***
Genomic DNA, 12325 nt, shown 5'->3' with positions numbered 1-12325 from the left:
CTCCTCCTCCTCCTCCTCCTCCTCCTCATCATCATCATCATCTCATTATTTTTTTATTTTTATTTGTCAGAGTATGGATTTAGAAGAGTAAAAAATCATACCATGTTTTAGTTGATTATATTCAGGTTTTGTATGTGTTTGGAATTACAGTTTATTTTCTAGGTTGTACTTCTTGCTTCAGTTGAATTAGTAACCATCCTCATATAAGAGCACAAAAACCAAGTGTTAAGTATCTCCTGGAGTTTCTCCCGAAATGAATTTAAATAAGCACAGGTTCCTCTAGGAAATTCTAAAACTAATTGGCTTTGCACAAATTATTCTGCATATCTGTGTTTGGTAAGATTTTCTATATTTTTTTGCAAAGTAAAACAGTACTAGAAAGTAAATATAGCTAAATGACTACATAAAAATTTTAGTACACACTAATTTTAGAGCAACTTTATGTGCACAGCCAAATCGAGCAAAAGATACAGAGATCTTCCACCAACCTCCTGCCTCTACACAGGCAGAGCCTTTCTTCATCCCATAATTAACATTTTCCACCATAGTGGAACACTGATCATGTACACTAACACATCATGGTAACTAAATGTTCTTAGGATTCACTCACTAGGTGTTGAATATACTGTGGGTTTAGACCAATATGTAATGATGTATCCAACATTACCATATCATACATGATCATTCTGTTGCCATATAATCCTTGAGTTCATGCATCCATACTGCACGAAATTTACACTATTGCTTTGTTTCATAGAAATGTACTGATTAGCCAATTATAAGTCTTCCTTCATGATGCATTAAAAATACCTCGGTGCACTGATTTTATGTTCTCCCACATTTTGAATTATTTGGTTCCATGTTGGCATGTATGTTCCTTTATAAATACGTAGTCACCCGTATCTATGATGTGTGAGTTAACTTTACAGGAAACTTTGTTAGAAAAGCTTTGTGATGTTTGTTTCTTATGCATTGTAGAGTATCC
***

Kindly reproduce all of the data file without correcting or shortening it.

Genomic DNA, 12325 nt, shown 5'->3' with positions numbered 1-12325 from the left:
CTCCTCCTCCTCCTCCTCCTCCTCCTCATCATCATCATCATCTCATTATTTTTTTATTTTTATTTGTCAGAGTATGGATTTAGAAGAGTAAAAAATCATACCATGTTTTAGTTGATTATATTCAGGTTTTGTATGTGTTTGGAATTACAGTTTATTTTCTAGGTTGTACTTCTTGCTTCAGTTGAATTAGTAACCATCCTCATATAAGAGCACAAAAACCAAGTGTTAAGTATCTCCTGGAGTTTCTCCCGAAATGAATTTAAATAAGCACAGGTTCCTCTAGGAAATTCTAAAACTAATTGGCTTTGCACAAATTATTCTGCATATCTGTGTTTGGTAAGATTTTCTATATTTTTTTGCAAAGTAAAACAGTACTAGAAAGTAAATATAGCTAAATGACTACATAAAAATTTTAGTACACACTAATTTTAGAGCAACTTTATGTGCACAGCCAAATCGAGCAAAAGATACAGAGATCTTCCACCAACCTCCTGCCTCTACACAGGCAGAGCCTTTCTTCATCCCATAATTAACATTTTCCACCATAGTGGAACACTGATCATGTACACTAACACATCATGGTAACTAAATGTTCTTAGGATTCACTCACTAGGTGTTGAATATACTGTGGGTTTAGACCAATATGTAATGATGTATCCAACATTACCATATCATACATGATCATTCTGTTGCCATATAATCCTTGAGTTCATGCATCCATACTGCACGAAATTTACACTATTGCTTTGTTTCATAGAAATGTACTGATTAGCCAATTATAAGTCTTCCTTCATGATGCATTAAAAATACCTCGGTGCACTGATTTTATGTTCTCCCACATTTTGAATTATTTGGTTCCATGTTGGCATGTATGTTCCTTTATAAATACGTAGTCACCCGTATCTATGATGTGTGAGTTAACTTTACAGGAAACTTTGTTAGAAAAGCTTTGTGATGTTTGTTTCTTATGCATTGTAGAGTATCC